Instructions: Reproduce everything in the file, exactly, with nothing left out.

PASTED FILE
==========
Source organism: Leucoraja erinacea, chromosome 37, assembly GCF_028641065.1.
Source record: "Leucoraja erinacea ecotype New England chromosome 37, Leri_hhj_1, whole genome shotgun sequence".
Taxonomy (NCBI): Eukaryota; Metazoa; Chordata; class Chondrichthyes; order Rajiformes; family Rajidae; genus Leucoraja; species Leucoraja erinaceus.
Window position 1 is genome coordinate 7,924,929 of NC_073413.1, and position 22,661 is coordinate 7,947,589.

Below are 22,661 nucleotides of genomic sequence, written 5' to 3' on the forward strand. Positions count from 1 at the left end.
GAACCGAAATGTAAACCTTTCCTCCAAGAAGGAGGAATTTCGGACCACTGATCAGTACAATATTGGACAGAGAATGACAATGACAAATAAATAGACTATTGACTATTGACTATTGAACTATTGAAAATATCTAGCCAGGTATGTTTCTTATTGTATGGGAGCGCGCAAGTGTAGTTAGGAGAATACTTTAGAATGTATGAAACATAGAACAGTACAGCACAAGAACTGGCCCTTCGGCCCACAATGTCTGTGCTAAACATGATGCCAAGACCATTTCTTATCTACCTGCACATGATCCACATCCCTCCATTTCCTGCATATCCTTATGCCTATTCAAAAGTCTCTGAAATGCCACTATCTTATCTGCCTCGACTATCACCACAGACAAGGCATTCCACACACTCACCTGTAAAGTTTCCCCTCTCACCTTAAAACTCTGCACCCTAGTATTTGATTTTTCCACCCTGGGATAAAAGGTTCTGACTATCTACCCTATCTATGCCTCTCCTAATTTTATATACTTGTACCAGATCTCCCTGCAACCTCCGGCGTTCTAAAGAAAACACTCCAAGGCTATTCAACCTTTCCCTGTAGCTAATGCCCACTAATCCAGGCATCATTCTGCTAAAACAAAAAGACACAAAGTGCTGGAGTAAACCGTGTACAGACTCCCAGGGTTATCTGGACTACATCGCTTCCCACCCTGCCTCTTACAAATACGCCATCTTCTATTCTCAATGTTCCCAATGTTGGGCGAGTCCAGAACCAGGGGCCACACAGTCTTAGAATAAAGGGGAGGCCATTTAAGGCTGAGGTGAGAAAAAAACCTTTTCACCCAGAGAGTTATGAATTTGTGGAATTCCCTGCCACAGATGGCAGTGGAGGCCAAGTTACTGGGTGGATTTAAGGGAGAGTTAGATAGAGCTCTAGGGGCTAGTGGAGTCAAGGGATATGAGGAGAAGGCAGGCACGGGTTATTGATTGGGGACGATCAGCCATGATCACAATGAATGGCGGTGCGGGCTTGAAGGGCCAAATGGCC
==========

Source organism: Leucoraja erinacea, chromosome 37, assembly GCF_028641065.1.
Source record: "Leucoraja erinacea ecotype New England chromosome 37, Leri_hhj_1, whole genome shotgun sequence".
Taxonomy (NCBI): Eukaryota; Metazoa; Chordata; class Chondrichthyes; order Rajiformes; family Rajidae; genus Leucoraja; species Leucoraja erinaceus.
Window position 1 is genome coordinate 7,924,929 of NC_073413.1, and position 22,661 is coordinate 7,947,589.

Below are 22,661 nucleotides of genomic sequence, written 5' to 3' on the forward strand. Positions count from 1 at the left end.
GAACCGAAATGTAAACCTTTCCTCCAAGAAGGAGGAATTTCGGACCACTGATCAGTACAATATTGGACAGAGAATGACAATGACAAATAAATAGACTATTGACTATTGACTATTGAACTATTGAAAATATCTAGCCAGGTATGTTTCTTATTGTATGGGAGCGCGCAAGTGTAGTTAGGAGAATACTTTAGAATGTATGAAACATAGAACAGTACAGCACAAGAACTGGCCCTTCGGCCCACAATGTCTGTGCTAAACATGATGCCAAGACCATTTCTTATCTACCTGCACATGATCCACATCCCTCCATTTCCTGCATATCCTTATGCCTATTCAAAAGTCTCTGAAATGCCACTATCTTATCTGCCTCGACTATCACCACAGACAAGGCATTCCACACACTCACCTGTAAAGTTTCCCCTCTCACCTTAAAACTCTGCACCCTAGTATTTGATTTTTCCACCCTGGGATAAAAGGTTCTGACTATCTACCCTATCTATGCCTCTCCTAATTTTATATACTTGTACCAGATCTCCCTGCAACCTCCGGCGTTCTAAAGAAAACACTCCAAGGCTATTCAACCTTTCCCTGTAGCTAATGCCCACTAATCCAGGCATCATTCTGCTAAAACAAAAAGACACAAAGTGCTGGAGTAAACCGTGTACAGACTCCCAGGGTTATCTGGACTACATCGCTTCCCACCCTGCCTCTTACAAATACGCCATCTTCTATTCTCAATGTTCCCAATGTTGGGCGAGTCCAGAACCAGGGGCCACACAGTCTTAGAATAAAGGGGAGGCCATTTAAGGCTGAGGTGAGAAAAAAACCTTTTCACCCAGAGAGTTATGAATTTGTGGAATTCCCTGCCACAGATGGCAGTGGAGGCCAAGTTACTGGGTGGATTTAAGGGAGAGTTAGATAGAGCTCTAGGGGCTAGTGGAGTCAAGGGATATGAGGAGAAGGCAGGCACGGGTTATTGATTGGGGACGATCAGCCATGATCACAATGAATGGCGGTGCGGGCTTGAAGGGCCAAATGGCC